Emerging Stocks Climb for Second Day as Oil Boosts Energy Shares

Emerging-market stocks climbed for a second day and currencies rallied with bonds as a rebound in crude prices lifted energy producers and Greece’s retreat from its call for a debt writedown fueled appetite for riskier assets.

OAO Lukoil jumped 3.7 percent in Moscow, while Sasol Ltd. advanced to a two-month high in Johannesburg. Petroleo Brasileiro SA paced a 2.8 percent gain in Brazilian stocks. Lenovo Group Ltd. gained the most since April 2013 in Hong Kong after its earnings beat estimates. Russia’s ruble led emerging-market currencies higher against the dollar.

The MSCI Emerging Markets Index rose 1.3 percent to 976.50. Oil rose for a fourth day, moving into a bull market on speculation crude’s collapse to the lowest level in almost six years will prompt producers to scale back output and reduce a glut. Greece’s government dropped calls for a debt writedown in favor of a debt exchange, according to a person who attended a meeting of about 100 financiers in London late on Monday.

“It is some relief that the Greek leadership has become a bit more nuanced in the past days,” Maarten-Jan Bakkum, an emerging-market strategist at ING Groep NV in The Hague, said by e-mail. “Oil prices have been rising, that takes some pressure off the energy exporters and the liquidity environment for EM remains good.”

Oil Rally

Nine of 10 industry groups in the emerging-market index rose, led by a 4.7 percent advance by energy producers. Cnooc Ltd. climbed the most in a month in Hong Kong. Petrobras jumped 15 percent, the biggest gain since September 1998. Emaar Properties PJSC led a 2.5 percent rally in Dubai stocks. Equity indexes in Abu Dhabi and Qatar climbed at least 1.3 percent

Brent crude climbed 5.8 percent to $57.91 a barrel. That’s more than 20 percent higher than it’s Jan. 13 settlement.

The ruble strengthened 5 percent and Russian bonds rallied as higher oil prices eased pressure on the nation’s finances. The Finance Ministry will offer 10 billion rubles ($153 million) of floating-rate notes on Wednesday, double the size of last week’s plan, after Russia’s borrowing costs fell to a seven-week low.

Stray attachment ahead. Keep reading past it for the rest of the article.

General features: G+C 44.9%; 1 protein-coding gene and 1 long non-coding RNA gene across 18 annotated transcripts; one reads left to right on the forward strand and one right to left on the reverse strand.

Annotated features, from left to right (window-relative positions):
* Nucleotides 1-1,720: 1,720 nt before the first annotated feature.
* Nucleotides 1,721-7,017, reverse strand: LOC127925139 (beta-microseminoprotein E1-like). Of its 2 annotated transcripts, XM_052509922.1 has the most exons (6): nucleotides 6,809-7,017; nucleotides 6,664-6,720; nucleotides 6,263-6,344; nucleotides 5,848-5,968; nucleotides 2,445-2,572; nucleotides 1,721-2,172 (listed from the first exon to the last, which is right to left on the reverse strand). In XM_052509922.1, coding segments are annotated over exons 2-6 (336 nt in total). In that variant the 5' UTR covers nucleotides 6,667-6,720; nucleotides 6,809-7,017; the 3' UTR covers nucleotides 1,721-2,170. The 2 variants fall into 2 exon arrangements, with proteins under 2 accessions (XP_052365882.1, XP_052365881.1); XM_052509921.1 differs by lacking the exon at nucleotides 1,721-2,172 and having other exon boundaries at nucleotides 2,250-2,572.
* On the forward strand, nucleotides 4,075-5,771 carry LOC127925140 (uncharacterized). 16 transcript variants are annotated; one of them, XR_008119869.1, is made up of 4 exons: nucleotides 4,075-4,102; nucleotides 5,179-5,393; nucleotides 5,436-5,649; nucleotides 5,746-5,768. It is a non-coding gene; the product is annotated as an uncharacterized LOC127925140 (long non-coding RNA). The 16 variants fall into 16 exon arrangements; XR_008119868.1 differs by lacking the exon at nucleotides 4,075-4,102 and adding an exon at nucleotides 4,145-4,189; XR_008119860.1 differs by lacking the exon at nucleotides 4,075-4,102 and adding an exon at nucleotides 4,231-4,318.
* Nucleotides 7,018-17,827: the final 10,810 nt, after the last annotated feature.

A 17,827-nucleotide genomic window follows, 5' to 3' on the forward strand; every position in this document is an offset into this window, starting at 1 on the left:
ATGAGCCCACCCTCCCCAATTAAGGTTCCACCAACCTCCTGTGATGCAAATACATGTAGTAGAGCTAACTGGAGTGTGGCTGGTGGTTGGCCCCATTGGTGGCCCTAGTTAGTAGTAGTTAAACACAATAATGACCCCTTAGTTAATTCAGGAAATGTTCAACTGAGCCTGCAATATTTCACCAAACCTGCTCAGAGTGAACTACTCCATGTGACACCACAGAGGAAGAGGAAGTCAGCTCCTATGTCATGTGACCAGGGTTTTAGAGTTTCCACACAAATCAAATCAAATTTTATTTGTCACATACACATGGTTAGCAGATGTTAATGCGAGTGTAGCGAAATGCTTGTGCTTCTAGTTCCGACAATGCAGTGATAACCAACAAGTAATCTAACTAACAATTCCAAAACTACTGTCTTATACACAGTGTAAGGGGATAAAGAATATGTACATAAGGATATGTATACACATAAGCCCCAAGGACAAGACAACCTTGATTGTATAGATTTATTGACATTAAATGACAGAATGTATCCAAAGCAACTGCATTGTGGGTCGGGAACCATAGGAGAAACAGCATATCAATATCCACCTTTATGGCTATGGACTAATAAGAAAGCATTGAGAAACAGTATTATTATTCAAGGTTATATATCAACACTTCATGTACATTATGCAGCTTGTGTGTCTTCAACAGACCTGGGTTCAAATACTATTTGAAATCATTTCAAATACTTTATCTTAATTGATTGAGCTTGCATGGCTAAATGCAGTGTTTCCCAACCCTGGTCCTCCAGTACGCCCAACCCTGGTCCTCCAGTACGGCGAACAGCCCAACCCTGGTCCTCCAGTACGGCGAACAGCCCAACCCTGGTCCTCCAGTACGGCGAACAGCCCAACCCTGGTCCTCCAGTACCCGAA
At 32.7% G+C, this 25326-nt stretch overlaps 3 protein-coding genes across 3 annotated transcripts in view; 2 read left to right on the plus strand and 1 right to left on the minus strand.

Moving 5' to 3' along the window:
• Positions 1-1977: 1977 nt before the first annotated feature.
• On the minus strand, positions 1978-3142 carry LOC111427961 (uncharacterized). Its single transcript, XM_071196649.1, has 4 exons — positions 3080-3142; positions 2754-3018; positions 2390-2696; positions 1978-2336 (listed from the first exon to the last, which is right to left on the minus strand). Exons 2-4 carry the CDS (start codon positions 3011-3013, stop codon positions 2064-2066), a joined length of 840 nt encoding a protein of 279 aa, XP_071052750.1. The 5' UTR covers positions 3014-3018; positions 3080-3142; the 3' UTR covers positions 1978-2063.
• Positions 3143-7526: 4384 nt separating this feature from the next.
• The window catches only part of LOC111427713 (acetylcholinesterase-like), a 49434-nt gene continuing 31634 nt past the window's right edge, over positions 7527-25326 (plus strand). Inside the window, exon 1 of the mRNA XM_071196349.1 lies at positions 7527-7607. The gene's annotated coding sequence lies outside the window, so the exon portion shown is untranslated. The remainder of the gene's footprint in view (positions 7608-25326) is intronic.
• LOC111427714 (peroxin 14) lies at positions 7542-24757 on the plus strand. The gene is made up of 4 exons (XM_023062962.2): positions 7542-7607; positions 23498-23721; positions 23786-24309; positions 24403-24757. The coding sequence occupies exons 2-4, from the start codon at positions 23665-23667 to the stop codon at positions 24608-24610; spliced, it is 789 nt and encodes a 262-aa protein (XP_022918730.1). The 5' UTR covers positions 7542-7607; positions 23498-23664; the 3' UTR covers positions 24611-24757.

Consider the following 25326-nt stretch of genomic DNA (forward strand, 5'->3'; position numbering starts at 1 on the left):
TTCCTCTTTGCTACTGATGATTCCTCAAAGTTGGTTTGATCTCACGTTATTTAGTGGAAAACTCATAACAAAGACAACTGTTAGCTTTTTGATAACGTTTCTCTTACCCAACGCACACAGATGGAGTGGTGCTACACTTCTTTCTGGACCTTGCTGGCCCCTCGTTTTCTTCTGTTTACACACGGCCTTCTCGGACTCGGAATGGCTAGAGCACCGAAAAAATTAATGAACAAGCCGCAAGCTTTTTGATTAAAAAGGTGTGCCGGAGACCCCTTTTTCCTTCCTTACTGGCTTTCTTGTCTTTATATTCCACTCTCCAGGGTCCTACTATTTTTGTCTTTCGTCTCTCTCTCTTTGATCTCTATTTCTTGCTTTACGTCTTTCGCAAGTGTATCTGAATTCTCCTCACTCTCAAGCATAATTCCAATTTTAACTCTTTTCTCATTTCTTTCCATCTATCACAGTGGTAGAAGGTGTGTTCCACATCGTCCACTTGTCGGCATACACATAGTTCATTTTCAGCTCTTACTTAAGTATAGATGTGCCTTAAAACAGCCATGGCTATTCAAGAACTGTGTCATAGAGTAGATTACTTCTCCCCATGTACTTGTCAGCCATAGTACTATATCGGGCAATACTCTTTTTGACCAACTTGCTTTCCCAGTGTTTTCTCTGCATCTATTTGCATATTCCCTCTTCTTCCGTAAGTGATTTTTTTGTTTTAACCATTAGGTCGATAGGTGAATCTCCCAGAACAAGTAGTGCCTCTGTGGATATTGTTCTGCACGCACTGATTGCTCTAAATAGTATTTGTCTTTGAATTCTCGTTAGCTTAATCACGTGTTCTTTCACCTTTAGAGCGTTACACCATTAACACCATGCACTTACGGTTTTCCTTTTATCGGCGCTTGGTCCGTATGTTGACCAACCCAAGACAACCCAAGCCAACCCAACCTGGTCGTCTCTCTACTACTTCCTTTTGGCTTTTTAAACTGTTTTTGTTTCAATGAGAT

The premium investors demand to hold emerging-market debt over U.S. Treasuries narrowed 16 basis points to 377 basis points, according to JPMorgan Chase & Co. indexes. A gauge of developing-nation currencies increased 1.2 percent.

Lira Rally

Turkey’s lira strengthened 1.2 percent against the dollar after the country’s central bank said policy makers won’t convene for an emergency rates meeting. A January slowdown in consumer inflation failed to meet the lender’s criteria for an emergency cut.

Lenovo, a Chinese maker of personal computers and smartphones, jumped 7.3 percent in Hong Kong. The company posted a $253 million profit in the quarter ended December, exceeding the $182.4 million average of analysts’ estimates compiled by Bloomberg.

The Shanghai Composite Index climbed 2.5 percent, halting a five-day, 7.5 percent slump, as financial companies rallied amid speculation the government will take steps to bolster economic growth. The central bank injected 90 billion yuan ($14.4 billion) into the money markets today to avoid a cash crunch amid new share offerings and before lunar new year holidays.

MSCI’s developing nation gauge has gained 2.1 percent this year and is valued at 11.6 times 12-month projected earnings. The MSCI World Index has gained 0.3 percent in 2015 and trades at a multiple of 16.2.

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